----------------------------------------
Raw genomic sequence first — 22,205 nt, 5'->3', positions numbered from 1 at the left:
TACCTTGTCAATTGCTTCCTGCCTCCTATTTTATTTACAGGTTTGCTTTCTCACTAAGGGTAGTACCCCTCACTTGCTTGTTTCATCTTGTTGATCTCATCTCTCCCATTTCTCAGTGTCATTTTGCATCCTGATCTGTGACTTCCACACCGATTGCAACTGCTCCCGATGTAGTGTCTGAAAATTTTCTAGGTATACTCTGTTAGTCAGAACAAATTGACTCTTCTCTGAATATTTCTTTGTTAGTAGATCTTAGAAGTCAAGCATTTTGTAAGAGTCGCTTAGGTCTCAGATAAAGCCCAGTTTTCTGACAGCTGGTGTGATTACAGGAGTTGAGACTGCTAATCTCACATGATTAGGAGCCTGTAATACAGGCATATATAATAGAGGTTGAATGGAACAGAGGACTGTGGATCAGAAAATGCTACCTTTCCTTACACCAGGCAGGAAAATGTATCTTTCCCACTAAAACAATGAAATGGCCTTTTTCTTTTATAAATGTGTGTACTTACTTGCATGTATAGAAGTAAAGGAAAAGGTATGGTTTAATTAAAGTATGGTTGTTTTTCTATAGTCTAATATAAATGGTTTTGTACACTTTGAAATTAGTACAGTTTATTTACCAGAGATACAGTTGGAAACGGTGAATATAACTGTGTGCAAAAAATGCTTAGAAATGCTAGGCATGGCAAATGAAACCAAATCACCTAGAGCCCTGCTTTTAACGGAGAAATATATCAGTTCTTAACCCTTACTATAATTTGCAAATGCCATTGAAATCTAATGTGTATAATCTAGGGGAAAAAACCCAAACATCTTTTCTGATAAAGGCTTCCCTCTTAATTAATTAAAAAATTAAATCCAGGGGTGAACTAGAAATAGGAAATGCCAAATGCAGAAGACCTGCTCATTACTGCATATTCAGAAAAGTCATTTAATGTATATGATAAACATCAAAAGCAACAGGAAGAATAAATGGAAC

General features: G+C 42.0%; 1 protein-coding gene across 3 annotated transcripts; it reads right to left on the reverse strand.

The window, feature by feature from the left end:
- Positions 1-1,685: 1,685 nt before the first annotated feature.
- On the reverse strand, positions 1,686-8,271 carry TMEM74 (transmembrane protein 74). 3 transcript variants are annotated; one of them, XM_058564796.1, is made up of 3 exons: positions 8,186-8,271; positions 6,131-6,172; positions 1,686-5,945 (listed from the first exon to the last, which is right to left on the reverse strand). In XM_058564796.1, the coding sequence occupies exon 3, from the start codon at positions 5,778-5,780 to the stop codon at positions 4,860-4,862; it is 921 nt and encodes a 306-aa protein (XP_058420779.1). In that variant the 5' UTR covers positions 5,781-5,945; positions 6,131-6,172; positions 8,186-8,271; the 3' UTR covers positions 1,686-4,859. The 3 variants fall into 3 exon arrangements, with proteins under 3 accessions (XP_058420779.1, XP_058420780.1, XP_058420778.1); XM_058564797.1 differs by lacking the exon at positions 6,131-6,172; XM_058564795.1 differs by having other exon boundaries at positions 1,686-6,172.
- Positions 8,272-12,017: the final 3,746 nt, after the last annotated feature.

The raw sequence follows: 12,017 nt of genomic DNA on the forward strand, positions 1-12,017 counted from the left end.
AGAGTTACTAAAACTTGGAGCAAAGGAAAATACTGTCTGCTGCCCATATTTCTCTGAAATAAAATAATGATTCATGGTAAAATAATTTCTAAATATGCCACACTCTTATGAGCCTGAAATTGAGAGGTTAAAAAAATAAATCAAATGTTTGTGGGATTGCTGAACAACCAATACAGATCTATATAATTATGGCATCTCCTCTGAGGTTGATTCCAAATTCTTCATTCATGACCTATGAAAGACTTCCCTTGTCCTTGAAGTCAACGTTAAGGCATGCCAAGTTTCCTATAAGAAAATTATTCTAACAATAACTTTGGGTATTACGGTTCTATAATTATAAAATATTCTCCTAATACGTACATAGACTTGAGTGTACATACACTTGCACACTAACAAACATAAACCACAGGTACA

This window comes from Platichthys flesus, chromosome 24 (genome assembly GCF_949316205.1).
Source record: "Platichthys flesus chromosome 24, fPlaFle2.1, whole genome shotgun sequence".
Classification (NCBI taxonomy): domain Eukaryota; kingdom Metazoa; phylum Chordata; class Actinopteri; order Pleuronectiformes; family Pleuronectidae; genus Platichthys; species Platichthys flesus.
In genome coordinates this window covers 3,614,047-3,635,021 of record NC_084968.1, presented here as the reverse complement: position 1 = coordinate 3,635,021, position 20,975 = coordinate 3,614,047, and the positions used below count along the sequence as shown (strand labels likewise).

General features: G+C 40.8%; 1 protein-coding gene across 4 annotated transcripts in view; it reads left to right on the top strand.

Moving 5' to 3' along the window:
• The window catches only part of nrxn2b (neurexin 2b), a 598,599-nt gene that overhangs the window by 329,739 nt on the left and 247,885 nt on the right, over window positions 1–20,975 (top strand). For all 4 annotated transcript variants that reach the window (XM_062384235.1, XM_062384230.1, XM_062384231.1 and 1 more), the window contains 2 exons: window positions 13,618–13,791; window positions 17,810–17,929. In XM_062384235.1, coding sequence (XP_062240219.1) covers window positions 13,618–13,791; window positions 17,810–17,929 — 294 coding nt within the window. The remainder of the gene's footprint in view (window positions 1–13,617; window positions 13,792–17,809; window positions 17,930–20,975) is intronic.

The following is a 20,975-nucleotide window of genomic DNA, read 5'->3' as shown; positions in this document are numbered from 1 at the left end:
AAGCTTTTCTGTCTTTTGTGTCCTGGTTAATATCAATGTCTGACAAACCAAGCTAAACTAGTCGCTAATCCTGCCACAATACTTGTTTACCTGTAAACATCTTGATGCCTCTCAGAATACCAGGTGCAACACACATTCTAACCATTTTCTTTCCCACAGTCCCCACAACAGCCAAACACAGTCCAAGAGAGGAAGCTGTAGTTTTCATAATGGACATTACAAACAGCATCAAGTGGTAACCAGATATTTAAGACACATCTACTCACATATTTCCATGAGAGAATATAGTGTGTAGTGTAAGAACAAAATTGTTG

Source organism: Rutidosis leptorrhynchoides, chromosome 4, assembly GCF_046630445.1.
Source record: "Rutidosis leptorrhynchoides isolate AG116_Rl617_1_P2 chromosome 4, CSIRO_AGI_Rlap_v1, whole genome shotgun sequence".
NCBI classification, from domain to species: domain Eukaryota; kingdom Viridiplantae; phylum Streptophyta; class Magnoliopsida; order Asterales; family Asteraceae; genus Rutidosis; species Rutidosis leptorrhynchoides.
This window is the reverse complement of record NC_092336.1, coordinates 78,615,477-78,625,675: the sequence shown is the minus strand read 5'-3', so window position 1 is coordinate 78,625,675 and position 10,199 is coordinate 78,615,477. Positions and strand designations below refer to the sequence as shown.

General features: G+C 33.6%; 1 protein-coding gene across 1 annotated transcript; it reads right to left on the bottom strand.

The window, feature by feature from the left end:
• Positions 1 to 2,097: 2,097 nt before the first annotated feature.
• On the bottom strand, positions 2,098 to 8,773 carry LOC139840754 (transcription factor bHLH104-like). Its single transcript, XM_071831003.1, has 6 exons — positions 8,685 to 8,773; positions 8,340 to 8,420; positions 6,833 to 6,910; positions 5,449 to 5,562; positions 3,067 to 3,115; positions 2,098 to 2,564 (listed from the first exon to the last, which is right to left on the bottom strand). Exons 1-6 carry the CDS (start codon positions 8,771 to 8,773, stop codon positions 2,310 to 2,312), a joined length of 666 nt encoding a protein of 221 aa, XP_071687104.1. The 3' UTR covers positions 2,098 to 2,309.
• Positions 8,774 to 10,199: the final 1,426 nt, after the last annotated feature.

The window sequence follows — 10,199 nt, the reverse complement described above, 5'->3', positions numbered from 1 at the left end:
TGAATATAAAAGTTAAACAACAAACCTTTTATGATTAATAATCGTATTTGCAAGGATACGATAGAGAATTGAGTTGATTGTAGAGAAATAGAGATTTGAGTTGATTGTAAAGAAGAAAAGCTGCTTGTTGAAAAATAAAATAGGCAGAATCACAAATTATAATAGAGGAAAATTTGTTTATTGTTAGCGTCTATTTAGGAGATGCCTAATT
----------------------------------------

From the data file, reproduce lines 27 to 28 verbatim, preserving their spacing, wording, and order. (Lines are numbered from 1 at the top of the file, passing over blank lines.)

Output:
• Positions 8,774 to 10,199: the final 1,426 nt, after the last annotated feature.

The window sequence follows — 10,199 nt, the reverse complement described above, 5'->3', positions numbered from 1 at the left end: